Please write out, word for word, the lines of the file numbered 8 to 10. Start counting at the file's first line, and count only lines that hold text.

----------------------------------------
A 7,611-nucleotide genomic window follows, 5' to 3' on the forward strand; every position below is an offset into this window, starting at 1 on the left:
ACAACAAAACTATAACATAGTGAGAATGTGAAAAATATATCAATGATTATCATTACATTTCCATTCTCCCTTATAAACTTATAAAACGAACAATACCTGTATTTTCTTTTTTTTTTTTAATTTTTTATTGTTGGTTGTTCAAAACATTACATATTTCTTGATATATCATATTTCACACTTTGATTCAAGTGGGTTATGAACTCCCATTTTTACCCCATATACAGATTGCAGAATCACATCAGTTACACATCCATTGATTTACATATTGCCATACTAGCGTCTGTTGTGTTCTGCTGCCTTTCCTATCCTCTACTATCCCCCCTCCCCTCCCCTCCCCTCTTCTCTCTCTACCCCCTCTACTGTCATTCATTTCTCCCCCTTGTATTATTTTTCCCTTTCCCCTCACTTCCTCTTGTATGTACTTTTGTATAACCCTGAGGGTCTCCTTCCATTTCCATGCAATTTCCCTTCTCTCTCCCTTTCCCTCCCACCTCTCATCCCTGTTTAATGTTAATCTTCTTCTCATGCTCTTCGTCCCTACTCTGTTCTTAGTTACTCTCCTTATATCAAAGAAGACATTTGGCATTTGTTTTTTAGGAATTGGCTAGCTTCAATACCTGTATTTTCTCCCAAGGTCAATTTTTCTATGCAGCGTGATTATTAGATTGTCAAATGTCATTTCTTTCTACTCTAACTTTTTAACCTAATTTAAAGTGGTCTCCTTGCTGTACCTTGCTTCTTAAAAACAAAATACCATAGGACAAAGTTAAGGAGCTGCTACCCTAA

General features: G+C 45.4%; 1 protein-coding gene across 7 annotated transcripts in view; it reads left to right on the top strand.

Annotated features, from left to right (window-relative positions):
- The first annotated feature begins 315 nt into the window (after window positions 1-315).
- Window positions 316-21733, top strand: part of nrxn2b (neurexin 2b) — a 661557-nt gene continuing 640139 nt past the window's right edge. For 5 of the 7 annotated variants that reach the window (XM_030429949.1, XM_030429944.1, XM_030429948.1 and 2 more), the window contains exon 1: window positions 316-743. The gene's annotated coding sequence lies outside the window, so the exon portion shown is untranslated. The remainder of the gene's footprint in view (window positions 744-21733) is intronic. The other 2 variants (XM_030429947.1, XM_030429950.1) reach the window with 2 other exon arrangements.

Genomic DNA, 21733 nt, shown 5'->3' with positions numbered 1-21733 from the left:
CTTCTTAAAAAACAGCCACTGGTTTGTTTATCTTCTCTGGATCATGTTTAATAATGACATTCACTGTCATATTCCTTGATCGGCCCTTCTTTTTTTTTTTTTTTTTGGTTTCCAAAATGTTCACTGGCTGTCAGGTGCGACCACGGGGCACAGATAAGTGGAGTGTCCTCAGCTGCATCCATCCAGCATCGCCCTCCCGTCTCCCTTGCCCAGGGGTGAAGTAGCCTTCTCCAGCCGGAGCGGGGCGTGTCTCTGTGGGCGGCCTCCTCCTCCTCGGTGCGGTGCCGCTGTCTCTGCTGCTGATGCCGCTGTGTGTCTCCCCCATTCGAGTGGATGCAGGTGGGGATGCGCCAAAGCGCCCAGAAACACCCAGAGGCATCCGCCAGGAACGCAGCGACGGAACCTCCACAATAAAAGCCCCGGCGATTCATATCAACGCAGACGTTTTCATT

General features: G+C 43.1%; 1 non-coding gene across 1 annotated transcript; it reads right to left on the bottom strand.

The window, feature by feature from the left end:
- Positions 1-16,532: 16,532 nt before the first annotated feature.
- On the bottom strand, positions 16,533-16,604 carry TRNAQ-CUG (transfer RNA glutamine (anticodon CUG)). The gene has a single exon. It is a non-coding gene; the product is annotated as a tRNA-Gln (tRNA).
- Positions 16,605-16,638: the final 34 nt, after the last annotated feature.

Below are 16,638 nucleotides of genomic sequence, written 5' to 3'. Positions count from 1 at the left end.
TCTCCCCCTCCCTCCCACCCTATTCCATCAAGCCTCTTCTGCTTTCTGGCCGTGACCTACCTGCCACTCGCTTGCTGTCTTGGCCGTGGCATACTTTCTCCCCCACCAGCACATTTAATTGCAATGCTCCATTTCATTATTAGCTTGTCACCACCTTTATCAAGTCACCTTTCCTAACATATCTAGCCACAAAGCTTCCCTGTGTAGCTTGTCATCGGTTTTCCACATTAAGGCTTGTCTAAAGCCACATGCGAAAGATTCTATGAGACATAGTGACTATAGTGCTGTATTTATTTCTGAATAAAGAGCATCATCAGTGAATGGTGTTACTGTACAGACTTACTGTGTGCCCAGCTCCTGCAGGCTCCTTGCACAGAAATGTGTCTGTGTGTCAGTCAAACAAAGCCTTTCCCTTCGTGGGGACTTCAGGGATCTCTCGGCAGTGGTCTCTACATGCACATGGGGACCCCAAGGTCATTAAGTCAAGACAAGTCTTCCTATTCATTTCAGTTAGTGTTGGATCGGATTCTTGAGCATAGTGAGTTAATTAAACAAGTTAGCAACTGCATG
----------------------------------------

CTTCTTAAAAAACAGCCACTGGTTTGTTTATCTTCTCTGGATCATGTTTAATAATGACATTCACTGTCATATTCCTTGATCGGCCCTTCTTTTTTTTTTTTTTTTTGGTTTCCAAAATGTTCACTGGCTGTCAGGTGCGACCACGGGGCACAGATAAGTGGAGTGTCCTCAGCTGCATCCATCCAGCATCGCCCTCCCGTCTCCCTTGCCCAGGGGTGAAGTAGCCTTCTCCAGCCGGAGCGGGGCGTGTCTCTGTGGGCGGCCTCCTCCTCCTCGGTGCGGTGCCGCTGTCTCTGCTGCTGATGCCGCTGTGTGTCTCCCCCATTCGAGTGGATGCAGGTGGGGATGCGCCAAAGCGCCCAGAAACACCCAGAGGCATCCGCCAGGAACGCAGCGACGGAACCTCCACAATAAAAGCCCCGGCGATTCATATCAACGCAGACGTTTTCATT

General features: G+C 43.1%; 1 non-coding gene across 1 annotated transcript; it reads right to left on the bottom strand.

The window, feature by feature from the left end: